Alvin Roth is a Harvard economist. Today he won the Nobel Prize. He influenced my life because he created the “matching system” by which medical school grads get paired with residencies. Fortunately that took Pru from U of Vermont to Mount Auburn Hospital. Our 2 children appreciate Roth’s work.
Roth also worked on school choice issues.
In 2003, New York City schools chancellor Joel Klein, who wanted to revamp the school-choice system, approached a Harvard University professor named Alvin Roth about the problem. Roth had studied the method for matching medical students to their residencies; New York officials hoped something similar would work for their school system.
In turn, Roth asked Pathak, then a first-year PhD student in economics, to look into New York’s school-choice system: Was it a substantive and interesting problem? Pathak decided it was. A decade later, he is still producing new research on the topic, and in 2011 received tenure at MIT, in part because of his work in the area.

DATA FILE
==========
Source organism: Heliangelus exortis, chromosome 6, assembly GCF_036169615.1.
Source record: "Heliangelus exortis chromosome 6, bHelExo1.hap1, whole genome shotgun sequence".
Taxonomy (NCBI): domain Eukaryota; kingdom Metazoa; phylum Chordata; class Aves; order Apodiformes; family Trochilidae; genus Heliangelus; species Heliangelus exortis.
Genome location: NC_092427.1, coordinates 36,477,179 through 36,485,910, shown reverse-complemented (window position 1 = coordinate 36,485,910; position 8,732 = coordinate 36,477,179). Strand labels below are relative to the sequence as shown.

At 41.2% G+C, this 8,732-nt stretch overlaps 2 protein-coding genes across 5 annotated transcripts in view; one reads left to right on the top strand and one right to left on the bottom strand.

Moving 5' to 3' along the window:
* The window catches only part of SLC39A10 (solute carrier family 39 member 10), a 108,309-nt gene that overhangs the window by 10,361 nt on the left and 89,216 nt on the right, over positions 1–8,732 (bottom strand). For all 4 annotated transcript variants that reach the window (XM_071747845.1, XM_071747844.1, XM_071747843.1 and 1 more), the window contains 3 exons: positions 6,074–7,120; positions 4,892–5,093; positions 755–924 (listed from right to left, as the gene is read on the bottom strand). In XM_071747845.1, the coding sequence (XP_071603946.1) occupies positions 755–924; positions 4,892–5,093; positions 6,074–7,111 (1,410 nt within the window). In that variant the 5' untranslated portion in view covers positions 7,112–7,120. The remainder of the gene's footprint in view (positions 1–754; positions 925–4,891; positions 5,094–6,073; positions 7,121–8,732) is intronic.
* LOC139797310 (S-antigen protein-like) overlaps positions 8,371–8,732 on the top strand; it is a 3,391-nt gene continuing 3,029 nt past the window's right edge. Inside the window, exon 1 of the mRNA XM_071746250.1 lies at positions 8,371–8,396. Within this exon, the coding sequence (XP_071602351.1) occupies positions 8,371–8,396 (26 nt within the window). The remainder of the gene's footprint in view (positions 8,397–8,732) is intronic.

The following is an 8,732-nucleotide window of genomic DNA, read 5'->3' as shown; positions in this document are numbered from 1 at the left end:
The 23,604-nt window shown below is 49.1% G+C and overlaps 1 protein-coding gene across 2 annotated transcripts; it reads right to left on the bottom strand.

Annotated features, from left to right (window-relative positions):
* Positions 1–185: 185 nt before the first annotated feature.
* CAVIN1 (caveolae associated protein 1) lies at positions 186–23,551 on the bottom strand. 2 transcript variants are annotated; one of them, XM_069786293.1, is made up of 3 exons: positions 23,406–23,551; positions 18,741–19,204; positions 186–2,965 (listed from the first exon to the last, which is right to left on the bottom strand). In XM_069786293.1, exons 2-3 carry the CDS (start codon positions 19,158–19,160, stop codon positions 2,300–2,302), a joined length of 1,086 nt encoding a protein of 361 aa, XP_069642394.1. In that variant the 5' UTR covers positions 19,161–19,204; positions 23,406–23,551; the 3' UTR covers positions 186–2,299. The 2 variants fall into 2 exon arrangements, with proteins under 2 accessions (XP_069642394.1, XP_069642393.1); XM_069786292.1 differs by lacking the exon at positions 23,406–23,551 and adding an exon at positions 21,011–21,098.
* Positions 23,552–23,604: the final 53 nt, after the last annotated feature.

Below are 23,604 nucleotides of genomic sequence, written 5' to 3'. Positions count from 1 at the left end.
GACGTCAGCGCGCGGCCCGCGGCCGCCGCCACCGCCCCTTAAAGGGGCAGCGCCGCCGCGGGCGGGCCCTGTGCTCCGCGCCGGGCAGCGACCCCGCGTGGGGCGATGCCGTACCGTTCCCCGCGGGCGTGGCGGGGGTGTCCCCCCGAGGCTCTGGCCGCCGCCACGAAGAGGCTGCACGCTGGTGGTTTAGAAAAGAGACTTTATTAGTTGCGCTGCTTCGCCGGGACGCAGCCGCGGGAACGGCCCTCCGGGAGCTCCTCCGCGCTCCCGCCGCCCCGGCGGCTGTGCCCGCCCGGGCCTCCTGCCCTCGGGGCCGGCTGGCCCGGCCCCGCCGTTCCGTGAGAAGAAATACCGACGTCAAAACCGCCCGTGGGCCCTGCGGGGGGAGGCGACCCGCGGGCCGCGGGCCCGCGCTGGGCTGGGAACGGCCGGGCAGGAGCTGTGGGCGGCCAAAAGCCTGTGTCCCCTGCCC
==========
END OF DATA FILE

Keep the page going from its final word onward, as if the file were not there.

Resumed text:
Moreover, that work has produced real-world results. Based on the research of Roth and his collaborators, New York City soon adopted what is known as a “deferred-acceptance algorithm” to assign places. Then, Roth’s group, now including economist Tayfun Sonmez, helped Boston review its choice system, leading the city to adopt a new method in 2005.
Here Roth and Pathak did a good empirical job on an overall system most people don’t like, because “good schools” are perceived by Boston parents as a scarce resource.
If you’re vying to do public school choice “right” for parents in your city (hello friends in DC, Detroit, Indianapolis, NOLA, etc), you can reach Roth’s nonprofit right here.